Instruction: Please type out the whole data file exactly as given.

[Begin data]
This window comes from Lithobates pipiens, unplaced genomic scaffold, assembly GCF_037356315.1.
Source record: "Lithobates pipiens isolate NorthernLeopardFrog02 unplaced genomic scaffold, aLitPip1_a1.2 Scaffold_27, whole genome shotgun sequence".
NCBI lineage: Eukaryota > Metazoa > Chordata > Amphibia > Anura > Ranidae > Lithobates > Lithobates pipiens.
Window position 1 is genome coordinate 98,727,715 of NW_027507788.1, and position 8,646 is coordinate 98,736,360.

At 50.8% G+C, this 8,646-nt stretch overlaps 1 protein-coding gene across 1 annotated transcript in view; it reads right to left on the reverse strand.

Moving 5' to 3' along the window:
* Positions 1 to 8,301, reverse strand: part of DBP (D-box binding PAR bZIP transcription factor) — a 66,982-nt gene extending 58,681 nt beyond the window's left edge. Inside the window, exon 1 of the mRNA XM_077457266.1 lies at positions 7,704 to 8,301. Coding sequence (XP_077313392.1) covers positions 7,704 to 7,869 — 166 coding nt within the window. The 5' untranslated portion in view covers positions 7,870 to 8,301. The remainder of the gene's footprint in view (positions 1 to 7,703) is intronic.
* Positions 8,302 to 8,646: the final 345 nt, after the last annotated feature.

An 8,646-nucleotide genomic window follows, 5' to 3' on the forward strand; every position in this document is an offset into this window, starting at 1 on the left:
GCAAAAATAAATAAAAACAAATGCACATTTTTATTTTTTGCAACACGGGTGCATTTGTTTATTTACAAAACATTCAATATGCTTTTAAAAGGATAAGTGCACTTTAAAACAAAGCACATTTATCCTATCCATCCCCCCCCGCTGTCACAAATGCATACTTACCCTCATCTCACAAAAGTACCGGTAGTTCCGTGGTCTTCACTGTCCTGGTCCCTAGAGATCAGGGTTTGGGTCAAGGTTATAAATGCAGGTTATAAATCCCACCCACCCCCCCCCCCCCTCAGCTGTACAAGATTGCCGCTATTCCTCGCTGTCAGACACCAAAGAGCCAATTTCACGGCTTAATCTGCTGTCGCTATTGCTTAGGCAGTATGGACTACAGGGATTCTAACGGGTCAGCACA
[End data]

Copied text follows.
This window comes from Lithobates pipiens, unplaced genomic scaffold, assembly GCF_037356315.1.
Source record: "Lithobates pipiens isolate NorthernLeopardFrog02 unplaced genomic scaffold, aLitPip1_a1.2 Scaffold_27, whole genome shotgun sequence".
NCBI lineage: Eukaryota > Metazoa > Chordata > Amphibia > Anura > Ranidae > Lithobates > Lithobates pipiens.
Window position 1 is genome coordinate 98,727,715 of NW_027507788.1, and position 8,646 is coordinate 98,736,360.

At 50.8% G+C, this 8,646-nt stretch overlaps 1 protein-coding gene across 1 annotated transcript in view; it reads right to left on the reverse strand.

Moving 5' to 3' along the window:
* Positions 1 to 8,301, reverse strand: part of DBP (D-box binding PAR bZIP transcription factor) — a 66,982-nt gene extending 58,681 nt beyond the window's left edge. Inside the window, exon 1 of the mRNA XM_077457266.1 lies at positions 7,704 to 8,301. Coding sequence (XP_077313392.1) covers positions 7,704 to 7,869 — 166 coding nt within the window. The 5' untranslated portion in view covers positions 7,870 to 8,301. The remainder of the gene's footprint in view (positions 1 to 7,703) is intronic.
* Positions 8,302 to 8,646: the final 345 nt, after the last annotated feature.

An 8,646-nucleotide genomic window follows, 5' to 3' on the forward strand; every position in this document is an offset into this window, starting at 1 on the left:
GCAAAAATAAATAAAAACAAATGCACATTTTTATTTTTTGCAACACGGGTGCATTTGTTTATTTACAAAACATTCAATATGCTTTTAAAAGGATAAGTGCACTTTAAAACAAAGCACATTTATCCTATCCATCCCCCCCCGCTGTCACAAATGCATACTTACCCTCATCTCACAAAAGTACCGGTAGTTCCGTGGTCTTCACTGTCCTGGTCCCTAGAGATCAGGGTTTGGGTCAAGGTTATAAATGCAGGTTATAAATCCCACCCACCCCCCCCCCCCCTCAGCTGTACAAGATTGCCGCTATTCCTCGCTGTCAGACACCAAAGAGCCAATTTCACGGCTTAATCTGCTGTCGCTATTGCTTAGGCAGTATGGACTACAGGGATTCTAACGGGTCAGCACA